Google books are dirty

Today is the first of a series of post I am anticipating writing as I work through the first semester of HDCC106, the second part of a two-semester class titled “Introduction to Digital Cultures and Creativity.” As I have mentioned in several places, we’ll focus this semester on creating a digital archive of letters from the Civil War. The letters, from the Marion Theresa (M. T.) Biddle papers, the Brooke Family Papers, and the John E. Rastall are currently housed in Special collections at the University of Maryland. We’ll take the students from soup to nuts–-from creating transcriptions and metadata to developing databases and designing interactive interfaces. The semester will culminate in an Omeka-powered (and student-created) site featuring the Civil War letters and will eventually become part of the University of Maryland Library’s permanent Fedora repository.

The program behind this class, Digital Cultures and Creativity, comprises humanities and computer science students. The class is intended to familiarize students with these technologies and to help them develop some basic skill sets they can use towards possible final projects around the archive which will include Omeka exhibits and plug-ins as well as associated multi-media projects and possibly a conceptual plan for an Omeka mobile app.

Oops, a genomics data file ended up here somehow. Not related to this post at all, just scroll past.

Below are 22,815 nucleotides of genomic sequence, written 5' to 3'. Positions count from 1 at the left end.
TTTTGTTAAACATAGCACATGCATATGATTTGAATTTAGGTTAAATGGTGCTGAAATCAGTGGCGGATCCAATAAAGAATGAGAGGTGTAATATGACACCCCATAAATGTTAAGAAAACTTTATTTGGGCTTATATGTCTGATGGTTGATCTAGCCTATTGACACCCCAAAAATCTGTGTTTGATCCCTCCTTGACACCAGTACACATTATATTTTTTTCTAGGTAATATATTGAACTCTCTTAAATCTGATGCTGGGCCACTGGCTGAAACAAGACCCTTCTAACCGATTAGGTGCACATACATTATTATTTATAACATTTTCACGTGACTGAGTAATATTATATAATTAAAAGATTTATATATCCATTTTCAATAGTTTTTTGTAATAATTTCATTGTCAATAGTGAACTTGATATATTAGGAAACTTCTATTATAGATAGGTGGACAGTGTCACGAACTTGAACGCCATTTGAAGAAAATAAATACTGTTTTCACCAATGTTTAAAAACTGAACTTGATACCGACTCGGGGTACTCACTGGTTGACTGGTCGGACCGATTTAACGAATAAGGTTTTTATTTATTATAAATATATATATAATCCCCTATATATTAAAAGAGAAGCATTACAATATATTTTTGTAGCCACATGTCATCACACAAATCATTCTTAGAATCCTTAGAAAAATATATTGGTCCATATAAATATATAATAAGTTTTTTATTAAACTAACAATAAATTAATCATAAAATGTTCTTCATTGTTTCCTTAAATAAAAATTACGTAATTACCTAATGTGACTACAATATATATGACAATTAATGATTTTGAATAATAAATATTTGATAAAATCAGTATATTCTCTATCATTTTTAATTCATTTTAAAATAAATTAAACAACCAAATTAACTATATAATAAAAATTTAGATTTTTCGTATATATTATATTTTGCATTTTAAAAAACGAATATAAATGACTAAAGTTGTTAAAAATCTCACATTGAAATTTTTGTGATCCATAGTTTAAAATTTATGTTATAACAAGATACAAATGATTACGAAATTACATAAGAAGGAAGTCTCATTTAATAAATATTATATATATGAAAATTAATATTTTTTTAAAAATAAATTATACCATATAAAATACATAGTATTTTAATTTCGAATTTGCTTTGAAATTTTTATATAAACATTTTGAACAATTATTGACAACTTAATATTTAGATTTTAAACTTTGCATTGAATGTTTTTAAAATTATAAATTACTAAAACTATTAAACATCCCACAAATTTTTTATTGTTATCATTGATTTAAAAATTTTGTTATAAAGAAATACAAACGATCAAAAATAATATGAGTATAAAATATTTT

As I mentioned, today was the first discussion (last week’s was introductions and snow), and I focused the conversation on three primary questions we should always asked when facing a digital collections:

  1. What does the collection include?
  2. How were the materials digitized?
  3. Who is the intended audience?
  4. What is the purpose?
  5. How were the materials digitized?

We asked these questions in the context of a few links to various Civil War projects as a precursor to figuring out these matters for our own projects. The stickiest part of the discussion, however, seemed to be when I introduced the idea of errors and data ambiguities behind the recently unveiled Google Ngram Viewer. The students lit up over the fact that the OCR data is dirty (look up “iSchool”) and that the data is affected by the fact that it includes only certain books (look up zip code 02138).

Literacies: data sources and data management.

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